Any marketing specialist who feeds you this concept either doesn’t know the goldmine that is email marketing or is just withholding it from you.
Not only is email marketing still relevant, it also boasts the kind of customer patronage that you can’t find from social media.
Just think: email providers filter the messages that get into people’s Inbox. It takes a loyal customer to find your email, click on it, and spend a few minutes reading your message.
In social media, people can browse past your posts without a second thought. Even when they tap Like or Post a comment, they’re quicker to forget content that they just happened to browse through than the ones they consciously subscribe to and receive in their Inbox.
This branch of marketing takes skill and patience to master. Luckily, these 5 elements of a successful email marketing campaign will keep you on track:
For advertising to work, you must say the right thing at the right time. When you do it on an electronic mail platform, this means hitting Send on the right schedule. The best time to do it is when people are likely to open your message and read it rather than click on Delete automatically.
Consider the timezone of your target market. Other demographics to think about are their age, work, and gender. When your emails are sent, are they on their way to work? Did they just come home from school? Will they be Snapchatting with their friends? All these factors can spell the difference between an effective and unopened email.
If you think that flooding people with emails increases your chance of being listened to, think again.
People are wary of receiving a bunch of promotional messages. Plus, email providers have built-in detectors for classifying emails into Spam. If you don’t want to end up in that folder, send promotional emails twice a week at maximum. Sometimes, even sending one newsletter every month is more effective. People won’t get annoyed and they’ll look forward to what you have in store for them for that month.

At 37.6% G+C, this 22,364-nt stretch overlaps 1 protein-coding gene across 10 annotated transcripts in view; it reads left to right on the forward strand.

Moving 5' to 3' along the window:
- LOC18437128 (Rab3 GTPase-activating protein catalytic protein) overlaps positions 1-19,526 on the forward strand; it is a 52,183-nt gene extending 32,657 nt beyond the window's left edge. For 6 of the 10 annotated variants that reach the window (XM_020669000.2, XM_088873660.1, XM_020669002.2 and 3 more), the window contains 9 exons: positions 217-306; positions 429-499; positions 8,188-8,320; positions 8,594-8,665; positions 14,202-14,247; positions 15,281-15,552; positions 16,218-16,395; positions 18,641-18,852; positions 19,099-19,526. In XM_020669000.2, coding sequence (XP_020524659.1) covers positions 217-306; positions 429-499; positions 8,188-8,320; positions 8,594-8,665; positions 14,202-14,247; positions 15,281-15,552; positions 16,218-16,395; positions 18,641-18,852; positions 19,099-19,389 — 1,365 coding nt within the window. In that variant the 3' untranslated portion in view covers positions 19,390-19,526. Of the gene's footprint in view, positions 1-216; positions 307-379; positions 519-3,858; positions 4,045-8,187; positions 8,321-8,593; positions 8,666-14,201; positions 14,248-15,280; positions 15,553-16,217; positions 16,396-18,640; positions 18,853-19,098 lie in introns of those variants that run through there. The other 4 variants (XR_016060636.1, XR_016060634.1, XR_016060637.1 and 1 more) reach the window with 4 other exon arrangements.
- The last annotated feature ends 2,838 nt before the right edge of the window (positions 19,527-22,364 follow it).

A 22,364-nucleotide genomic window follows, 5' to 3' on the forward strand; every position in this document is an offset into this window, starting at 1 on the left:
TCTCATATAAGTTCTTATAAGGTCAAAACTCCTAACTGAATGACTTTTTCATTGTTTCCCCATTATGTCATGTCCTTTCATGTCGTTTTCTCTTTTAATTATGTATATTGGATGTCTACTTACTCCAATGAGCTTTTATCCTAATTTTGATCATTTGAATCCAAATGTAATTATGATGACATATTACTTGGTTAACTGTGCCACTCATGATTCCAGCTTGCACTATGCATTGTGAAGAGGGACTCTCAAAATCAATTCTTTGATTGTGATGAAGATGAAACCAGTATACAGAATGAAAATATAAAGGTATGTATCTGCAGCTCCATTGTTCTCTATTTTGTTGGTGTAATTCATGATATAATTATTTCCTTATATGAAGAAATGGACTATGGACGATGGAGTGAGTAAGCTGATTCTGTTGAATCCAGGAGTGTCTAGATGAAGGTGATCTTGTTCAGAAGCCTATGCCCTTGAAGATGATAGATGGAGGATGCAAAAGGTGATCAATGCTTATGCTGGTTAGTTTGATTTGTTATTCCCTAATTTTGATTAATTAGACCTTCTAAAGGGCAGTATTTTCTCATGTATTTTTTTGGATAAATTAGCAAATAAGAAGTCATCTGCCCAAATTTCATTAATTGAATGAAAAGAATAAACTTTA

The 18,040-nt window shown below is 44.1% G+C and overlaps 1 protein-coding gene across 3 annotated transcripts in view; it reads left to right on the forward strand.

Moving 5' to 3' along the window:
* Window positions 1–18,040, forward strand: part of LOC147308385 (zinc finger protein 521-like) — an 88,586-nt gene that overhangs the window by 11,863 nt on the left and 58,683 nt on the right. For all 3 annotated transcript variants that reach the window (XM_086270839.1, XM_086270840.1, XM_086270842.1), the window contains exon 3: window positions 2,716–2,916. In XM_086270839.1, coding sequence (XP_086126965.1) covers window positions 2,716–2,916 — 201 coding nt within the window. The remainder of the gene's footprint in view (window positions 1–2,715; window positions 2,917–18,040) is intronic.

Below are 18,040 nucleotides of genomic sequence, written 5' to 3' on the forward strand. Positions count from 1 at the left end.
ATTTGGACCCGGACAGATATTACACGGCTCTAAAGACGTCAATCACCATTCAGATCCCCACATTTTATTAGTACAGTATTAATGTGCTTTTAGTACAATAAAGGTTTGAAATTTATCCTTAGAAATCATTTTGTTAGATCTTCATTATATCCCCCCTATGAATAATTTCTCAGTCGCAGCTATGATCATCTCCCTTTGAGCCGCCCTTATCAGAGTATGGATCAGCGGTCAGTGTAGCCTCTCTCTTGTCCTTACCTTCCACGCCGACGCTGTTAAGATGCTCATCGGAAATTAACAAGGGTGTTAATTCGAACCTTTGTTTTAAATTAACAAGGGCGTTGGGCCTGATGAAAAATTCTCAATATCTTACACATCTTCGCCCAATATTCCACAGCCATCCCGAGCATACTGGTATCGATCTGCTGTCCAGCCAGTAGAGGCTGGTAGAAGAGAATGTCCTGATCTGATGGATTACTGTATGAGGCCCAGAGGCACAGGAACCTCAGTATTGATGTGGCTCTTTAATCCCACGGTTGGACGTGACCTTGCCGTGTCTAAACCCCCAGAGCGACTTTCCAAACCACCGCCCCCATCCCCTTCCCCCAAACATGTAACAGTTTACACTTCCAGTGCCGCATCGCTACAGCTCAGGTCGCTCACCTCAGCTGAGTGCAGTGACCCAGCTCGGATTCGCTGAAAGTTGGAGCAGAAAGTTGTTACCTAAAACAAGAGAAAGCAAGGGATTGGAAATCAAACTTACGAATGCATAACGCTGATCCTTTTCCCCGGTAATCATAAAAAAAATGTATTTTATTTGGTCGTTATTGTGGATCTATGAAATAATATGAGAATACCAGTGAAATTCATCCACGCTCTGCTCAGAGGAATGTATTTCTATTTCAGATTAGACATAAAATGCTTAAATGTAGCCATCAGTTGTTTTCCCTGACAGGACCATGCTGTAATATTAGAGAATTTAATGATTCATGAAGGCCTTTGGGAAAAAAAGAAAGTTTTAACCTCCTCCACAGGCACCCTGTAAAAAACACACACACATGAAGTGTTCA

- Subject Lines
Be careful not to oversell on this aspect though. If your subject line goes, “This Beauty Secret Will Get You Clearer Skin Overnight”, make sure to tell them a lesser known beauty regimen and not something that they can pick up from any magazine. Otherwise, people will feel cheated and will be less likely to open your email next time.
Your best chance is to hire a virtual assistant who has email writing skills. This job is for professionals because generic lines have no place in a successful email campaign.
Remember: it’s the first line that you get to tell a reader so it’s the deciding factor on whether they’ll open your email or not.
- Visual and Textual Content
- Is your email personalized or is it just a bunch of generic words about your company?
- Do you talk about how your new product can help people or merely discuss its main ingredients?
- When people finish reading your email, do they know what link will help them purchase or what button gives them a discount?
- Does your email consist of long paragraphs without any related image?
- Can your message have more impact with an accompanying visual?
All these questions will help you check if your content is customer-centric, relevant, and clear both textually and visually.
There should be a balance between the images and copy of your content if you want people to keep reading through the end.
- Device Optimization
When you send out your email campaigns, do you imagine readers to open it on their desktops? If you do, this kind of limited visualization can get you in trouble.
People don’t exclusively open emails in their desktops anymore. In fact, they’re more likely to check their Inbox on their smartphones or other mobile devices. Make sure that whatever device they use to access your email, your message will fluidly fit to their screens.
Considering the 5 elements of a successful email marketing campaign, what practices will your business stop or continue?
About the Author
Catherine vanVonno, the author, is the President and Executive Director of 20Four7VA, a global Virtual Assistant (VA) Service Provider. She holds a doctorate degree in Applied Statistics, Research Design and Program Evaluation from Virginia Polytechnic Institute and State University and has over 10 years experience in facilitating evidence-based strategic planning, product development, brand management, legislative communications, and medical policy. She is married and has four children. You can reach her at firstname.lastname@example.org.